Fair assumptions, I suppose. But what exactly rationalizes this second excursion into Regan’s life? Is the demon really never gone, or is that simply their impression based on echoing history? Those are significant questions for any of those hard-pressed to find reasoning in the thick of Boorman’s ambiguous endeavors, which talk a big game about spiritual energies and fate but don’t exactly gel into something with dramatic gravitas. Consider an early scene in which Dr. Tuskin decides to put Regan under hypnosis for Father Lamont, hoping that she can provide him some answers as to what exactly killed Merrin; as they go under using rather strange brain wave technology, the movie transports its players back to a key moment in the original exorcism and then… just leaves them there? The scene is long, odd, and played at fragment of the energy that it ought to have required. Unfortunately, that is only the first of many moments in which the screenplay’s sense of horror is diluted; there are others involving flashbacks to Merrin’s early experiences with the demon in Africa, flashbacks to the possession of a young boy, and an endless series of close-up scenes in which locusts – the carrier of the demon, I guess – are seen in extreme focus, hovering in front of the camera as if to play up the importance of their perspective.

None of this leads to anything remotely scary or interesting – all it does is lead viewers down a path with no psychological entry point, frustrating them to the point of passive boredom. The performances, meanwhile, are modulated at a level that seems to consciously regard the uncertainty of the situations. Linda Blair has one of the more painful positions: here is a woman tasked with playing a role that has endured tremendous suffering, and yet seems totally submissive to a story that doesn’t exactly know what to do with her, other than surround her in something vaguely threatening. The last sequence, which takes place in the same house as the site of the original exorcism – a fatal mistake in itself – brings these notions to the forefront: Blair is forced to play dual projections, and as she awkwardly moves through an attempt to make her “demon” form seem seductive, we are left to cringe in sympathy. What in the world is she doing? My feeling doesn’t so much blame her for the excursion as it suggests blank canvases in the writing: with nothing else to work with other than an outline of action, one must only assume she is simply adlibbing the moment the best way she knows how.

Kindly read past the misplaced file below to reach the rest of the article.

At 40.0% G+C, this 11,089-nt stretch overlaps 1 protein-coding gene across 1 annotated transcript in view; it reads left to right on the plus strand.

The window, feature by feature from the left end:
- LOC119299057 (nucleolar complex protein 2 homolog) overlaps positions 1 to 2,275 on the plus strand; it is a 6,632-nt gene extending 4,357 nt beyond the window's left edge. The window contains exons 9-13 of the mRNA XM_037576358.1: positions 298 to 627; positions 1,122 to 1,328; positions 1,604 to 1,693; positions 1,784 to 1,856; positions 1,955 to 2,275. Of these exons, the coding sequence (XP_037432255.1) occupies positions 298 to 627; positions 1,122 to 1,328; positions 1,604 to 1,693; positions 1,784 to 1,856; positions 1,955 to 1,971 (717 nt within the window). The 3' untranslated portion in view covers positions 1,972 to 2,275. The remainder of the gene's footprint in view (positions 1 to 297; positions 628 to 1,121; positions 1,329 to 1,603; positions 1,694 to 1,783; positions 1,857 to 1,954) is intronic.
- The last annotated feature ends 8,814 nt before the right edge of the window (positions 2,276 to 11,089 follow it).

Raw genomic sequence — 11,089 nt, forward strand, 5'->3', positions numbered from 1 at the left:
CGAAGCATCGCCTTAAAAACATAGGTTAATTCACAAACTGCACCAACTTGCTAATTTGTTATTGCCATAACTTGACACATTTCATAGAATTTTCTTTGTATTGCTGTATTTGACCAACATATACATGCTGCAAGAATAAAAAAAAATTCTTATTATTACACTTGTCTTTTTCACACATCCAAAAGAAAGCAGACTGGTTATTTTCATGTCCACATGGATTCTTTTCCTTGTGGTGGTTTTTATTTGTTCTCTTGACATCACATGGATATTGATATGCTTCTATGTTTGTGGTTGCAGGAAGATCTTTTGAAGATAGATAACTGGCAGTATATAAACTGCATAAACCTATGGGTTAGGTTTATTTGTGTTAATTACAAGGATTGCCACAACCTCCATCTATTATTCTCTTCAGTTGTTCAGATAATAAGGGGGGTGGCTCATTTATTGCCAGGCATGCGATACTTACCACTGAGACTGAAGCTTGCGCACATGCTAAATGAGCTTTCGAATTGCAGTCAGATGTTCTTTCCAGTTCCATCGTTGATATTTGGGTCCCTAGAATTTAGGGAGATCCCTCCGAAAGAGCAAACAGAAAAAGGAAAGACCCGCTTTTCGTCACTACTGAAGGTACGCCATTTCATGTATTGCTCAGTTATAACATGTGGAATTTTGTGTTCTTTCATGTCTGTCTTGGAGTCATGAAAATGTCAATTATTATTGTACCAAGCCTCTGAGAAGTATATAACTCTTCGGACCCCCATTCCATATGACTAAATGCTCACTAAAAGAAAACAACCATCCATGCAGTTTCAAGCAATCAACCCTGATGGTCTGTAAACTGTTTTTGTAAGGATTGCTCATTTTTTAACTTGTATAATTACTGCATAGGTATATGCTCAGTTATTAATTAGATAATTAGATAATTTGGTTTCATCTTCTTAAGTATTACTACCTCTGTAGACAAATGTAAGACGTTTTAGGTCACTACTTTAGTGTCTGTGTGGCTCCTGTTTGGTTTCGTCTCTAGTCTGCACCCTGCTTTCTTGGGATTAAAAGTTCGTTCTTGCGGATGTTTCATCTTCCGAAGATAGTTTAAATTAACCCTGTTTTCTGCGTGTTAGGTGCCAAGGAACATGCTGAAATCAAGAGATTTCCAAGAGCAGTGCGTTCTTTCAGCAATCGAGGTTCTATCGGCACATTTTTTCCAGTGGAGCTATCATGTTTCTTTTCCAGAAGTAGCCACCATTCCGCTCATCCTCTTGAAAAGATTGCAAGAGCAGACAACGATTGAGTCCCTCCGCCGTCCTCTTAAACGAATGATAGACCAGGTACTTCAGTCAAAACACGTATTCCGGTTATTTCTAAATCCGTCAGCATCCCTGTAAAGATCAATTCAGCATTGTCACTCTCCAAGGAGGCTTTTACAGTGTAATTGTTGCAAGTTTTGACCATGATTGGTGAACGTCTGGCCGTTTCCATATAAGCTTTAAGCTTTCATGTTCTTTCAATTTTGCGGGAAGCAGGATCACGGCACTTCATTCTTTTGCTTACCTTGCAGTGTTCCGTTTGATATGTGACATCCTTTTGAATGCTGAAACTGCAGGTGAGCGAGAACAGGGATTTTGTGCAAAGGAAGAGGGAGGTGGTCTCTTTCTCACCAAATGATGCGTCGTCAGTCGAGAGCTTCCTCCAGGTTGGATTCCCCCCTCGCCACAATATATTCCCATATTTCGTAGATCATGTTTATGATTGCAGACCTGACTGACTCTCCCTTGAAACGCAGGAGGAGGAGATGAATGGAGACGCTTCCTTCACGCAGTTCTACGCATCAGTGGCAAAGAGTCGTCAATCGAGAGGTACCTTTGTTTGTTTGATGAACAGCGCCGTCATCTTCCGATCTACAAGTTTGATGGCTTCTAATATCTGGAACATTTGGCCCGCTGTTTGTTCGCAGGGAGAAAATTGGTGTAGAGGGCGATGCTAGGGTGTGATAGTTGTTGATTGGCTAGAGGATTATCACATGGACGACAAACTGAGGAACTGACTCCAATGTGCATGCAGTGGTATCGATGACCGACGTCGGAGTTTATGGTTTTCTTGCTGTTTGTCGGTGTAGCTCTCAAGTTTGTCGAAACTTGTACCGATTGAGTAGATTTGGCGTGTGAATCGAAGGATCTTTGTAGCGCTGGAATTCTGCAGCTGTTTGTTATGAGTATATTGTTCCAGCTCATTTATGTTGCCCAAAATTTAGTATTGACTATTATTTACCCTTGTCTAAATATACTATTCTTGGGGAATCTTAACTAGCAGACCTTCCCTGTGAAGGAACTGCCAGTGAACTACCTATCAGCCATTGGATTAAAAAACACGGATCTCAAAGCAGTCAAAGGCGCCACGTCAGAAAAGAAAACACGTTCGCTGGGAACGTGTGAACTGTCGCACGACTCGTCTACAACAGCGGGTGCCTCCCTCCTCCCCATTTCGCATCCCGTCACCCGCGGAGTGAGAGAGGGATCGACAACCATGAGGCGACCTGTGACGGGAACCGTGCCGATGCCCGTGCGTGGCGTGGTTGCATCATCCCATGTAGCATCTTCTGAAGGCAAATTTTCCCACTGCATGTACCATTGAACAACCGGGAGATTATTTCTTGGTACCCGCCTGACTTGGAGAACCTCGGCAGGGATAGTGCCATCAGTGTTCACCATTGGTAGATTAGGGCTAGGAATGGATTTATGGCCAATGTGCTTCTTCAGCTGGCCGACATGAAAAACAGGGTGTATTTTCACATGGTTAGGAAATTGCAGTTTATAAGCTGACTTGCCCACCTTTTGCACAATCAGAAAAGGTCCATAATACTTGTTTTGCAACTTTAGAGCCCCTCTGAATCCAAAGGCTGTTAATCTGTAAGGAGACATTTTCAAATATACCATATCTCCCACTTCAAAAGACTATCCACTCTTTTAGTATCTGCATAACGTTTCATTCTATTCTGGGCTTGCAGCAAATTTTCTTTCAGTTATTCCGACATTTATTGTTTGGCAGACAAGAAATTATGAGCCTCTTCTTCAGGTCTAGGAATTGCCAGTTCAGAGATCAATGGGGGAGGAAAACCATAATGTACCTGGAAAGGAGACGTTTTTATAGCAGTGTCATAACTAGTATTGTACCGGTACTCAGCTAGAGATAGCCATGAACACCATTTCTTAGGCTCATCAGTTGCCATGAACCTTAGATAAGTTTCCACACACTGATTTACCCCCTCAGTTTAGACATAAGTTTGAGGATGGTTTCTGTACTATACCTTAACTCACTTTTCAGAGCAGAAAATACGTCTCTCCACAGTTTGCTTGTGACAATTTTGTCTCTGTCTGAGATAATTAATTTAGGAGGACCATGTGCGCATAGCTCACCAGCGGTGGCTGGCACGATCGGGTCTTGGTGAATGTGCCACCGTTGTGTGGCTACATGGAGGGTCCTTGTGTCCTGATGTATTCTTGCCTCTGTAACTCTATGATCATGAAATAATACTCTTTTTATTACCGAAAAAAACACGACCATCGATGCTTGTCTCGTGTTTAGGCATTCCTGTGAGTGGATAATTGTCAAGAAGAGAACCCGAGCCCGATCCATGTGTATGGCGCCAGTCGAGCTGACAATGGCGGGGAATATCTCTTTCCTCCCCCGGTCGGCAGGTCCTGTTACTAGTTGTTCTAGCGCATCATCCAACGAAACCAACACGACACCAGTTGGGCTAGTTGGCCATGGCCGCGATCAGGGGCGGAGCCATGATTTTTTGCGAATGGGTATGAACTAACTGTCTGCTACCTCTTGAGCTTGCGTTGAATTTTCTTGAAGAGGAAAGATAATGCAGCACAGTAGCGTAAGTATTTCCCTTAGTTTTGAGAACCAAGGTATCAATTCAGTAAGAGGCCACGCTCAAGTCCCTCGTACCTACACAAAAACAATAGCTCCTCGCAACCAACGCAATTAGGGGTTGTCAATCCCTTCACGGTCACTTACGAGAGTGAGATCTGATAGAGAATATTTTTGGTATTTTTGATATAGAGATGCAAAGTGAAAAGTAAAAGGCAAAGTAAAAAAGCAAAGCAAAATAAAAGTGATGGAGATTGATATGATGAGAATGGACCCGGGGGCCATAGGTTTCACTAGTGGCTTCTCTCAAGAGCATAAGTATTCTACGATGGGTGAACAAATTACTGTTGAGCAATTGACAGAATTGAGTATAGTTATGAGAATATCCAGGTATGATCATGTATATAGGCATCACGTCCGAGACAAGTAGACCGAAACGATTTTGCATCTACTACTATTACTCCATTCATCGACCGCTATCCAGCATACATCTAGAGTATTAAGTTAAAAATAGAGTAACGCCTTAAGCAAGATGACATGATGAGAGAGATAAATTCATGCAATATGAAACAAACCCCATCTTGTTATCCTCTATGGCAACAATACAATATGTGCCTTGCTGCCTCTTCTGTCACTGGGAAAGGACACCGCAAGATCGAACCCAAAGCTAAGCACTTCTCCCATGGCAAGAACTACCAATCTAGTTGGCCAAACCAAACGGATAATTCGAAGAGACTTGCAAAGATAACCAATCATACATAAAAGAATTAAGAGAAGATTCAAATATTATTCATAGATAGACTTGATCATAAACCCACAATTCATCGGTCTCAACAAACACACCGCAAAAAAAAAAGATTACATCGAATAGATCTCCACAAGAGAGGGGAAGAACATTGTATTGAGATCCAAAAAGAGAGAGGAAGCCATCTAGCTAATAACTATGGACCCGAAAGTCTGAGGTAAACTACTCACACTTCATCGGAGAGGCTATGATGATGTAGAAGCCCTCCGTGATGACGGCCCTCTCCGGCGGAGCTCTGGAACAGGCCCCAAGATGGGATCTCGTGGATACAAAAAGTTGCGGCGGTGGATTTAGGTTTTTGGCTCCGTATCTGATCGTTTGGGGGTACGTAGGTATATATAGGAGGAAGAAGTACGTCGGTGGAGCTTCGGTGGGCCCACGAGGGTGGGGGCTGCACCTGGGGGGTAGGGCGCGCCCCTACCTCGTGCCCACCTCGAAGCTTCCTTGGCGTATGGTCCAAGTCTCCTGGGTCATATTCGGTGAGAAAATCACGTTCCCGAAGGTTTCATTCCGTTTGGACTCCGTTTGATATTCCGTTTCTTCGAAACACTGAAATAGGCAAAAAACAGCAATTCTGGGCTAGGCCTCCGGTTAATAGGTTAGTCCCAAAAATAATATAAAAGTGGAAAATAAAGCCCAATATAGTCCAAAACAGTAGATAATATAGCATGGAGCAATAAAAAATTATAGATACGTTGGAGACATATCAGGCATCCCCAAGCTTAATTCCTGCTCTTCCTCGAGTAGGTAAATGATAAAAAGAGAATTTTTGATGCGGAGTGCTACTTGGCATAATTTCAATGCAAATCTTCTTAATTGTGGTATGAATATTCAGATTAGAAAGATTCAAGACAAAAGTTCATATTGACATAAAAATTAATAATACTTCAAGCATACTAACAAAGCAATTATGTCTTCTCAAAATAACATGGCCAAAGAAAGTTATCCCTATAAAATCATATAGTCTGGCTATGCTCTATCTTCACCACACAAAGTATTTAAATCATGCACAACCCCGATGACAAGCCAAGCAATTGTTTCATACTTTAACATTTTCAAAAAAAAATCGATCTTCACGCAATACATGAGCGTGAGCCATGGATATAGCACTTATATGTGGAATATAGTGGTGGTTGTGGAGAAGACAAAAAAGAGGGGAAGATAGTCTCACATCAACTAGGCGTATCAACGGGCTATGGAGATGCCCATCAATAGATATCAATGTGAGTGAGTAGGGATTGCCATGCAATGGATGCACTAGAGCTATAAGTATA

Burton and Fletcher, unfortunately, are unforgivable: they maneuver through this plot like misguided examples of their professions, not as if they are embodying genuine characters with individual perspective. Their dialogue is perfunctory to situations without any context of genuine behavior. They interact with deadened motives. And then Kitty Winn, reportedly a last minute inclusion for continuity purposes, does something in the final act so utterly preposterous that it undermines all of the film's hopes for a conclusive thesis. Are we to believe that this, Regan’s dearest friend, is so easily susceptible to the seductive power of evil energies? Or that she can become so entranced by them that she would do something so destructive and then just stand there while in insufferable pain? Her example painfully emphasizes the core operation of all those sharing space. These are not human beings; they are cattle freely participating in a slaughter of ordinary thought.

That brings us to wondering about the movie’s elusive supporters. What were the likes of Martin Scorsese thinking when they publicly cited this thing as such a pertinent influence? What did they see, exactly? Better yet, what could have possibly fascinated them for so long without inspiring fatigue? Within the milieu of modern considerations, it’s hardly even the movie of this series that can be cited as the most sincere of the follow-ups (that honor would belong to Paul Schraeder’s “Dominion,” which is far more engrossing). Does that imply Boorman didn’t care nearly as much as he should have? Hardly. But he was in way over his head, no doubt drunk with some level of power after giving the studio such a profound achievement in “Deliverance.” Later endeavors would at least allow him some level of redemption (his “Excalibur” remains the greatest of the early movie fantasies), and maybe such information is all we can expect as a silver lining: the knowledge that all of its talented individuals at least moved past an experience like this and found a reason to go on, just as poor Regan is able to after enduring so much of this endless nonsense.

Written by DAVID KEYES

Horror (US); 1977; Rated R; Running Time: 118 Minutes

Linda Blair: Regan MacNeil
Richard Burton: Father Philip Lamont
Louise Fletcher: Dr. Gene Tuskin
Max von Sydow: Father Merrin
Kitty Winn: Sharon Spencer
Paul Henreid: The Cardinal
James Earl Jones: Kokumo

Produced by
John Boorman, Richard Lederer and Charles OrmeDirected by John Boorman; Written by William Goodhart